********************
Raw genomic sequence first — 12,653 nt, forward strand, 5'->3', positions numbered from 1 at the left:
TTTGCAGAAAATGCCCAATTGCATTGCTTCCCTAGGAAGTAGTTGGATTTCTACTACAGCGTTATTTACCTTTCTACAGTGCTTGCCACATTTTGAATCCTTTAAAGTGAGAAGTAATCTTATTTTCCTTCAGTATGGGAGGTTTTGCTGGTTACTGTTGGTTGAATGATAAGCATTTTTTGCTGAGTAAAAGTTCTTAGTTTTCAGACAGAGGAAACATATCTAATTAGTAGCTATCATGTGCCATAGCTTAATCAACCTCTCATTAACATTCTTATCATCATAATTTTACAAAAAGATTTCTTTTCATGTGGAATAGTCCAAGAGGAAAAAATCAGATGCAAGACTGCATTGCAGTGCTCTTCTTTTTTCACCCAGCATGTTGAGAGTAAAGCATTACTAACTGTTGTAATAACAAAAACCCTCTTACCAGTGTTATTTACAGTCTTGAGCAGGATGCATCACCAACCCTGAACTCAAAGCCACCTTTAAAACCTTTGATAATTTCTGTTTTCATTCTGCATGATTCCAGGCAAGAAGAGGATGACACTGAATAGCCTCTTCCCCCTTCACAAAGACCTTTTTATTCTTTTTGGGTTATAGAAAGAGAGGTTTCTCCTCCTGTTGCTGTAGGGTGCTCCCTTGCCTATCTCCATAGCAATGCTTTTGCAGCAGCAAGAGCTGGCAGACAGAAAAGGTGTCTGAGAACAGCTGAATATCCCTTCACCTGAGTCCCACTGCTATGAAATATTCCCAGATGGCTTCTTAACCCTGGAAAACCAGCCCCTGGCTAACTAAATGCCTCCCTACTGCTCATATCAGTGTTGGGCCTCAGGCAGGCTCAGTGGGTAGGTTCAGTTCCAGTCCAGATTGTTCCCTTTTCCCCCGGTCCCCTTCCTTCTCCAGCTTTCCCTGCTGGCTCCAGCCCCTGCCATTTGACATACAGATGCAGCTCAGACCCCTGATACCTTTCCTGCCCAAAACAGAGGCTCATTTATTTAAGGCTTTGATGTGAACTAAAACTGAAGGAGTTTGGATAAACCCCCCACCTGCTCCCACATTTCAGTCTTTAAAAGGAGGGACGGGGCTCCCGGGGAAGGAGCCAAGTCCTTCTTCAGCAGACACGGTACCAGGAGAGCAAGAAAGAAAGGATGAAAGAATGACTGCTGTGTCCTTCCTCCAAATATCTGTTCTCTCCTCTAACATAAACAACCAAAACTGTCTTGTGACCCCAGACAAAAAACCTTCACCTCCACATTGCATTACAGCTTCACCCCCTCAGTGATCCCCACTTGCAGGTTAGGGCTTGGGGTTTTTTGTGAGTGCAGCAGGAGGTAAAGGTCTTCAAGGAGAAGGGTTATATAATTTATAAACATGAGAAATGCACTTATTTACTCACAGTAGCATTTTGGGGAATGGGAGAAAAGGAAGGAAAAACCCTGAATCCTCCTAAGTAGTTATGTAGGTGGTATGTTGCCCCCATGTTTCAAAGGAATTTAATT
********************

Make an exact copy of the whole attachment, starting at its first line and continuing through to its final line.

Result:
Raw genomic sequence first — 12,653 nt, forward strand, 5'->3', positions numbered from 1 at the left:
TTTGCAGAAAATGCCCAATTGCATTGCTTCCCTAGGAAGTAGTTGGATTTCTACTACAGCGTTATTTACCTTTCTACAGTGCTTGCCACATTTTGAATCCTTTAAAGTGAGAAGTAATCTTATTTTCCTTCAGTATGGGAGGTTTTGCTGGTTACTGTTGGTTGAATGATAAGCATTTTTTGCTGAGTAAAAGTTCTTAGTTTTCAGACAGAGGAAACATATCTAATTAGTAGCTATCATGTGCCATAGCTTAATCAACCTCTCATTAACATTCTTATCATCATAATTTTACAAAAAGATTTCTTTTCATGTGGAATAGTCCAAGAGGAAAAAATCAGATGCAAGACTGCATTGCAGTGCTCTTCTTTTTTCACCCAGCATGTTGAGAGTAAAGCATTACTAACTGTTGTAATAACAAAAACCCTCTTACCAGTGTTATTTACAGTCTTGAGCAGGATGCATCACCAACCCTGAACTCAAAGCCACCTTTAAAACCTTTGATAATTTCTGTTTTCATTCTGCATGATTCCAGGCAAGAAGAGGATGACACTGAATAGCCTCTTCCCCCTTCACAAAGACCTTTTTATTCTTTTTGGGTTATAGAAAGAGAGGTTTCTCCTCCTGTTGCTGTAGGGTGCTCCCTTGCCTATCTCCATAGCAATGCTTTTGCAGCAGCAAGAGCTGGCAGACAGAAAAGGTGTCTGAGAACAGCTGAATATCCCTTCACCTGAGTCCCACTGCTATGAAATATTCCCAGATGGCTTCTTAACCCTGGAAAACCAGCCCCTGGCTAACTAAATGCCTCCCTACTGCTCATATCAGTGTTGGGCCTCAGGCAGGCTCAGTGGGTAGGTTCAGTTCCAGTCCAGATTGTTCCCTTTTCCCCCGGTCCCCTTCCTTCTCCAGCTTTCCCTGCTGGCTCCAGCCCCTGCCATTTGACATACAGATGCAGCTCAGACCCCTGATACCTTTCCTGCCCAAAACAGAGGCTCATTTATTTAAGGCTTTGATGTGAACTAAAACTGAAGGAGTTTGGATAAACCCCCCACCTGCTCCCACATTTCAGTCTTTAAAAGGAGGGACGGGGCTCCCGGGGAAGGAGCCAAGTCCTTCTTCAGCAGACACGGTACCAGGAGAGCAAGAAAGAAAGGATGAAAGAATGACTGCTGTGTCCTTCCTCCAAATATCTGTTCTCTCCTCTAACATAAACAACCAAAACTGTCTTGTGACCCCAGACAAAAAACCTTCACCTCCACATTGCATTACAGCTTCACCCCCTCAGTGATCCCCACTTGCAGGTTAGGGCTTGGGGTTTTTTGTGAGTGCAGCAGGAGGTAAAGGTCTTCAAGGAGAAGGGTTATATAATTTATAAACATGAGAAATGCACTTATTTACTCACAGTAGCATTTTGGGGAATGGGAGAAAAGGAAGGAAAAACCCTGAATCCTCCTAAGTAGTTATGTAGGTGGTATGTTGCCCCCATGTTTCAAAGGAATTTAATT